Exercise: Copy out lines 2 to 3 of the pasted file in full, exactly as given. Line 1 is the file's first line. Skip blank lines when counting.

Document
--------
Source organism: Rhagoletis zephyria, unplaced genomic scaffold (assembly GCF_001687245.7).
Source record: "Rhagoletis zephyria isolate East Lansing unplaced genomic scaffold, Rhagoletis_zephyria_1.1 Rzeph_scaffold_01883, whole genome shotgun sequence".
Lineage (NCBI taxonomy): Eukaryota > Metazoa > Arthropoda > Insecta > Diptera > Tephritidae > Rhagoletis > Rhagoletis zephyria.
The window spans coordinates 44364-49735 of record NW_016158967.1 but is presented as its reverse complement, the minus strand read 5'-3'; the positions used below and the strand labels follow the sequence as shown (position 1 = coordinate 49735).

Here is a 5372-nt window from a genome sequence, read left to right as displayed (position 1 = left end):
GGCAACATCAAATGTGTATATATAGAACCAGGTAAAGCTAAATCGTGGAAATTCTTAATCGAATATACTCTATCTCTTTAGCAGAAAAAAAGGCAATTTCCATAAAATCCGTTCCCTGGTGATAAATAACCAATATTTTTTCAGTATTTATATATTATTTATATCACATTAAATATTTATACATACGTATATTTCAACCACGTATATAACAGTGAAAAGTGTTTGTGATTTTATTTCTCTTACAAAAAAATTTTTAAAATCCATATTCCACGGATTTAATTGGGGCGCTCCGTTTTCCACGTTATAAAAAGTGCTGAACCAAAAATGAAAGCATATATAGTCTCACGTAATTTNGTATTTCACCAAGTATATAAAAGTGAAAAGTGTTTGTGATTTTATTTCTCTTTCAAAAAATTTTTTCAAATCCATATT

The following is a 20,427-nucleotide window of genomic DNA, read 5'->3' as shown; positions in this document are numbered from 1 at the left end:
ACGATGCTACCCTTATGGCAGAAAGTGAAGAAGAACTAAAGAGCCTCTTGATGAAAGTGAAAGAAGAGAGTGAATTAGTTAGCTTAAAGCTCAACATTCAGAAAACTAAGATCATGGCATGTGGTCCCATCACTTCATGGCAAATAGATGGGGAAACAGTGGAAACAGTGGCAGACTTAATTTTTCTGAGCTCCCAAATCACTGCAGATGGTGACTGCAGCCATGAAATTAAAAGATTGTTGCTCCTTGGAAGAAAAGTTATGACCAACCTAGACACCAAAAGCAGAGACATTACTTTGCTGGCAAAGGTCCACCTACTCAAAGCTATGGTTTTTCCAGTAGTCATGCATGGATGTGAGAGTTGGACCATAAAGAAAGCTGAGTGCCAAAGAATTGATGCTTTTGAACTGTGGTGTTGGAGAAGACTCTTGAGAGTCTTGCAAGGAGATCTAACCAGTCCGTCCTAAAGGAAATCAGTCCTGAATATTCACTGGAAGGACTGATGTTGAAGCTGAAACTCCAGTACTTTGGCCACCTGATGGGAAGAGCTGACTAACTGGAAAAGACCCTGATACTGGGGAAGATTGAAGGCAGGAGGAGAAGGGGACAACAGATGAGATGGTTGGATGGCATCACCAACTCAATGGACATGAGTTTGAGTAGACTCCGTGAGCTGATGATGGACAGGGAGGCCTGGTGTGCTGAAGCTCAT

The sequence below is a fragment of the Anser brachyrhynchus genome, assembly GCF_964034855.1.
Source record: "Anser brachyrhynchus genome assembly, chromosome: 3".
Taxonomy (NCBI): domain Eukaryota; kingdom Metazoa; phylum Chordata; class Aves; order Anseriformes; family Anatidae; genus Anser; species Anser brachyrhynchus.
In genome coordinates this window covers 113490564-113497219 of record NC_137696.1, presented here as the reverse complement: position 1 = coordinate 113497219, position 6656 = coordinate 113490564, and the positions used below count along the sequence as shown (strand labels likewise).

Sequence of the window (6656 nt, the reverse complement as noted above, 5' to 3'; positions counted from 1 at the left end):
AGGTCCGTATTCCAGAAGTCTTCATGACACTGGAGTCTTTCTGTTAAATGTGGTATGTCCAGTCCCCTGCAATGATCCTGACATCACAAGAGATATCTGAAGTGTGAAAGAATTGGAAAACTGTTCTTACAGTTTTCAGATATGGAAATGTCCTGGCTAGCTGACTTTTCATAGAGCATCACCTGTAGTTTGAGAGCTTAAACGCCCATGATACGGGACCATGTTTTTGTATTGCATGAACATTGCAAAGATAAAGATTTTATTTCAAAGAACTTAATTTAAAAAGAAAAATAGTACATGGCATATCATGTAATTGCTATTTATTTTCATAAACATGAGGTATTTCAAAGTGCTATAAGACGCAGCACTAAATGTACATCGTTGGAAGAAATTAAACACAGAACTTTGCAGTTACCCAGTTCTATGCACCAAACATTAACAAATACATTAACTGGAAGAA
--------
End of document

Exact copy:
Source record: "Rhagoletis zephyria isolate East Lansing unplaced genomic scaffold, Rhagoletis_zephyria_1.1 Rzeph_scaffold_01883, whole genome shotgun sequence".
Lineage (NCBI taxonomy): Eukaryota > Metazoa > Arthropoda > Insecta > Diptera > Tephritidae > Rhagoletis > Rhagoletis zephyria.